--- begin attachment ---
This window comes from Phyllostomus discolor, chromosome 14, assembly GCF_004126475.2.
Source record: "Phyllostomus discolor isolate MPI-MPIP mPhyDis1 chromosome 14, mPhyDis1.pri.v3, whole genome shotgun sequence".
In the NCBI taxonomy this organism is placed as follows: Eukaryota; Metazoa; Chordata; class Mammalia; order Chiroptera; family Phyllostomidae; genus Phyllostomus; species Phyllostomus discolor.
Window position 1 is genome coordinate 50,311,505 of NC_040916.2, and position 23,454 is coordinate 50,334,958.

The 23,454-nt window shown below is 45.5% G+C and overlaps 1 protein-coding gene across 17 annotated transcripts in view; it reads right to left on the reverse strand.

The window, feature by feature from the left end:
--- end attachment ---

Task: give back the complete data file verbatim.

This window comes from Phyllostomus discolor, chromosome 14, assembly GCF_004126475.2.
Source record: "Phyllostomus discolor isolate MPI-MPIP mPhyDis1 chromosome 14, mPhyDis1.pri.v3, whole genome shotgun sequence".
In the NCBI taxonomy this organism is placed as follows: Eukaryota; Metazoa; Chordata; class Mammalia; order Chiroptera; family Phyllostomidae; genus Phyllostomus; species Phyllostomus discolor.
Window position 1 is genome coordinate 50,311,505 of NC_040916.2, and position 23,454 is coordinate 50,334,958.

The 23,454-nt window shown below is 45.5% G+C and overlaps 1 protein-coding gene across 17 annotated transcripts in view; it reads right to left on the reverse strand.

The window, feature by feature from the left end: